Friday, March 19, 2010

Urging violence

The Krudd Government has introduced a range of amendments to Australia's counter-terrorism laws which it says aims to "deliver a better balance between protecting people's rights and protecting the nation from attack".

The new balance includes giving police the powers to enter and search property without warrants. To "protect people's rights" Federal Attorney-General Robert McClelland proposes to abolish the crime of sedition, by renaming it "urging violence".

The crime of sedition is not an act of violence; sedition is criminalised speech (thought crime).

Previously to be tried for sedition in Australia, your speech had to threaten the peace, order and good government of the Commonwealth. The proposed law amendments remove this onerous requirement. Amendments also expand speech crime law from applying against groups, to now cover speech crime against individuals as well.

The English Court of the Star Chamber invented the crime of sedition based on the theory that the King (Henry VIII ) was above public criticism and that statements critical of the government should be prohibited. Like the law of blasphemy, sedition fell out of use to a large extent in most democracies during the twentieth century.

Sedition laws were effectively defunct in Australia for half a century until 2005, when the Howard government introduced an anti-terrorism Bill and passed 44 pieces of anti-terrorism legislation, more than in any other comparable jurisdiction internationally.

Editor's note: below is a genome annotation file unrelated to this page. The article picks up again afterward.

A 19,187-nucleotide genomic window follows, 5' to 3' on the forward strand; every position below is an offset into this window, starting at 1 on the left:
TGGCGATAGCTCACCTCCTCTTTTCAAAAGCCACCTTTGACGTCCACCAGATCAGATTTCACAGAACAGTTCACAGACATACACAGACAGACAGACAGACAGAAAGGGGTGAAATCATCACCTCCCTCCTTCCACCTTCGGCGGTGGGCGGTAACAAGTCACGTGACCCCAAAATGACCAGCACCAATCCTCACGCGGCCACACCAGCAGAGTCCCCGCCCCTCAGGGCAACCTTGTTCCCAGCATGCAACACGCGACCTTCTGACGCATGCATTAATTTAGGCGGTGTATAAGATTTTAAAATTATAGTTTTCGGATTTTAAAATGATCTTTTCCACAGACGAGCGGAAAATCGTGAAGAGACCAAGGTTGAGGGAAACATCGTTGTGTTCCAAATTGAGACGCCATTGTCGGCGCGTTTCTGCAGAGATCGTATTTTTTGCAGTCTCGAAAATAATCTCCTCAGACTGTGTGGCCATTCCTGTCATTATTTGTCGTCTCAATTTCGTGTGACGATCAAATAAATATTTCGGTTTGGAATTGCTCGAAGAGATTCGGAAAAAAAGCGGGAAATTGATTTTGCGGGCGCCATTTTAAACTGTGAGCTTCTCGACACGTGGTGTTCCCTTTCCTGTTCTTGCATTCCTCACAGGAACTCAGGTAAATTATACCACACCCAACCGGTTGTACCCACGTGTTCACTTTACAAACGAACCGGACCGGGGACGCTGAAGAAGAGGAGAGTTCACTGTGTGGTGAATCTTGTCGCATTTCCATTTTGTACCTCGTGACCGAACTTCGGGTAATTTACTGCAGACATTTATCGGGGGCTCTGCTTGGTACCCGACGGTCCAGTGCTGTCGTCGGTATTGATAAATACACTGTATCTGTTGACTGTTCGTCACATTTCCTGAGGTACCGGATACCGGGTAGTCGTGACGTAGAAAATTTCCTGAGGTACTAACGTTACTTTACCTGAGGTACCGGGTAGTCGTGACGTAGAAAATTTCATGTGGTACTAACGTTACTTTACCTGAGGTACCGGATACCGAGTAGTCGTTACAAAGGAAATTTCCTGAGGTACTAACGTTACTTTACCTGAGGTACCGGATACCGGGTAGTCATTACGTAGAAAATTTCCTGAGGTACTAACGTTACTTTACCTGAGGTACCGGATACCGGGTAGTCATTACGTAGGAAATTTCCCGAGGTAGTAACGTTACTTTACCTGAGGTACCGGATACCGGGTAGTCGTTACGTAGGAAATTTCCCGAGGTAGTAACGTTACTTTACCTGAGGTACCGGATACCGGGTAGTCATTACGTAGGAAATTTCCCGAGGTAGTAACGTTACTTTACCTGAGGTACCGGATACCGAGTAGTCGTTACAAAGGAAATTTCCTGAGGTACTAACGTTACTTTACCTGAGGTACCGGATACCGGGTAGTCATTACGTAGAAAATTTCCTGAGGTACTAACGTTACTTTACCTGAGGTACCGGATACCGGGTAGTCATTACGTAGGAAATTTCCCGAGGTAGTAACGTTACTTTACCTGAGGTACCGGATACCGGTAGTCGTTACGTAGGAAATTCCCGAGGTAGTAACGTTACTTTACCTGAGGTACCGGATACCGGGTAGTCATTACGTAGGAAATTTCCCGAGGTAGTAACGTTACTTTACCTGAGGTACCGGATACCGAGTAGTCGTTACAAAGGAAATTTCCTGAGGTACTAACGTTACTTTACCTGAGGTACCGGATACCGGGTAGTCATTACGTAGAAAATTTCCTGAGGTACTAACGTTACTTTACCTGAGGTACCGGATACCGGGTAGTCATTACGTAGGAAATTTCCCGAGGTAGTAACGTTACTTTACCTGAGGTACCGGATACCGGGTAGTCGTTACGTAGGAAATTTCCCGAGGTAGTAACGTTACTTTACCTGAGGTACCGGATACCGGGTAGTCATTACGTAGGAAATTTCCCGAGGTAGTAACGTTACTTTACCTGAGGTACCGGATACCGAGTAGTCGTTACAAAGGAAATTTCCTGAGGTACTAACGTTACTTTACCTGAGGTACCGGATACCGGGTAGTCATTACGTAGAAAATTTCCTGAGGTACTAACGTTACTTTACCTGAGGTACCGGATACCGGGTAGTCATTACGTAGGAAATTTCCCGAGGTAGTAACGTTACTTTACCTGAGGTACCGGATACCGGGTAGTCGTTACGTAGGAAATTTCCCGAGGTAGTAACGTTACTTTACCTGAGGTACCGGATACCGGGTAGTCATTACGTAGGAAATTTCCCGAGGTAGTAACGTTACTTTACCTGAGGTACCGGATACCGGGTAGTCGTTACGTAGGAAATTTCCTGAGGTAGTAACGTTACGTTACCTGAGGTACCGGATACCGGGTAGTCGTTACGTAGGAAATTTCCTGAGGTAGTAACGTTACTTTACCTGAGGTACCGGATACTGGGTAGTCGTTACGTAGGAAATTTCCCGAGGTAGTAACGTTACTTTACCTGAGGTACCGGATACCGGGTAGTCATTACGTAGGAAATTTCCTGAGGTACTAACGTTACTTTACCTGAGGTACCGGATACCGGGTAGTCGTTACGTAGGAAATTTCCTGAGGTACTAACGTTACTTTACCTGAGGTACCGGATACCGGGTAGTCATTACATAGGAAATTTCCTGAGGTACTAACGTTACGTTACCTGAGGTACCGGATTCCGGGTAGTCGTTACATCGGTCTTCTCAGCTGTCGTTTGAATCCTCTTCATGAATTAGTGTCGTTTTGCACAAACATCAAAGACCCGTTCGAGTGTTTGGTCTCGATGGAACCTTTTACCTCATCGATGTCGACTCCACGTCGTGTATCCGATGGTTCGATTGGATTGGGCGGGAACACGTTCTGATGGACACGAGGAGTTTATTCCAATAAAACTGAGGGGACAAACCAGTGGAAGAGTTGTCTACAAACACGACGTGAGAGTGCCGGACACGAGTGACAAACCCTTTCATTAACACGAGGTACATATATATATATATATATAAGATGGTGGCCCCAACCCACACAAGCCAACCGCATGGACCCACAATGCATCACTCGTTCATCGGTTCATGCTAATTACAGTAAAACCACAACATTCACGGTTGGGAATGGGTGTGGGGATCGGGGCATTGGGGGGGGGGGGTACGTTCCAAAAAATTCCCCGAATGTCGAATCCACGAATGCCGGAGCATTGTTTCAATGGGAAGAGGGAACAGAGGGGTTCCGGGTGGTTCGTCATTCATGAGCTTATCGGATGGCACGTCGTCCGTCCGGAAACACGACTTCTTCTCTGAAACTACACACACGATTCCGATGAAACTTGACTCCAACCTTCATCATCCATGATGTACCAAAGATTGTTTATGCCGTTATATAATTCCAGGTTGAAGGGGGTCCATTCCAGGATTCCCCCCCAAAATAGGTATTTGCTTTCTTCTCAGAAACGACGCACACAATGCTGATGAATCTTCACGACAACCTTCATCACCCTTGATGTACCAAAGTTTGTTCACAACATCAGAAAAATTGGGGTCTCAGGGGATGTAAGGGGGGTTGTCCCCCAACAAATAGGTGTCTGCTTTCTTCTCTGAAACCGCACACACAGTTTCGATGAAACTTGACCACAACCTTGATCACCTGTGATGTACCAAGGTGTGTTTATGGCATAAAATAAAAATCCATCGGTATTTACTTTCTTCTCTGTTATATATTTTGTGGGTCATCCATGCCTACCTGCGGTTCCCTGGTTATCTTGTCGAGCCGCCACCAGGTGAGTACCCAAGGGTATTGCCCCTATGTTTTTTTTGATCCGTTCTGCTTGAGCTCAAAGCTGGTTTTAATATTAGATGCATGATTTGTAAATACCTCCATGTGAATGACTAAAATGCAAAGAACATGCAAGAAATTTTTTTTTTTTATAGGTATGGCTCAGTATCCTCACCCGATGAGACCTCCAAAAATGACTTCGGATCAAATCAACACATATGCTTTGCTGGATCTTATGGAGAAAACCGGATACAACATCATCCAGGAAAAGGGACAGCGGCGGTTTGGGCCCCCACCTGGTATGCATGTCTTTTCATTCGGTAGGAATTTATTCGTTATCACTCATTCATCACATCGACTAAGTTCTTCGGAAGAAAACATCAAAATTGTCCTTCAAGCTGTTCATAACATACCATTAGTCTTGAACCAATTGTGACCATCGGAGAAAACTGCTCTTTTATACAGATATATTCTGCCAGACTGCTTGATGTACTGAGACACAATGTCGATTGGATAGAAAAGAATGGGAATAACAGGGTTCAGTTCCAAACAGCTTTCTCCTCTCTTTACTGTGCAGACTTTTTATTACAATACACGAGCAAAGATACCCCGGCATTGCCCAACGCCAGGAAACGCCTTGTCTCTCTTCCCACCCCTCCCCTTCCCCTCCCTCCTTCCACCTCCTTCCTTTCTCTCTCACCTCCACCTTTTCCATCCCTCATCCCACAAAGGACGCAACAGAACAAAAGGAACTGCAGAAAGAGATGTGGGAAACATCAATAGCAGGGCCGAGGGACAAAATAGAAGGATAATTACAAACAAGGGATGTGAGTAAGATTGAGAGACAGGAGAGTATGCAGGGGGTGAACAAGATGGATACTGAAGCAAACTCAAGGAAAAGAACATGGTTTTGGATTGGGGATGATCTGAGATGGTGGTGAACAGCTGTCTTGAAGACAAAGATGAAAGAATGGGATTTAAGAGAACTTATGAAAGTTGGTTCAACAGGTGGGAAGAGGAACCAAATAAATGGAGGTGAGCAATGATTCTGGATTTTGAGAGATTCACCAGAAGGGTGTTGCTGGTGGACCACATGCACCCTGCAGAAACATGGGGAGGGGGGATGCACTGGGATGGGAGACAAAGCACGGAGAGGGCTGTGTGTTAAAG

An Australian national security legislation discussion paper from August 2009 recommended the above mentioned law amendments now being introduced in Parliament as draft legislation.

The 2009 report also proposed to expand the definition of a terrorist act in the Criminal Code to include psychological as well as physical harm, and a new terrorism hoax offence, punishable by up to 10 years' jail for anyone seeking to create a false belief that a terrorist act will occur.

While countries such as Bosnia & Herzegovina, Estonia, Georgia, Ukraine, Ghana and Sri Lanka have in recent times removed criminal defamation laws, it’s good to see the Australian government returning to the age of King Henry the eighth.

It was reported in July 2009 that the UK government was finally relenting and had agreed to abolish the offences of seditious libel and criminal defamation.

UK Justice Minister Lord Bach said:
"Sedition and defamatory libel are arcane offences from a bygone era when freedom of expression wasn't seen as the right it is today"

While the UK laws were rarely in use, their existence, said Article 19 of the International Covenant on Civil and Political Rights:
"provides more repressive governments around the world with the excuse they need not only to refuse to repeal defamation laws but also to make active use of such laws to imprison journalists, writers and others."

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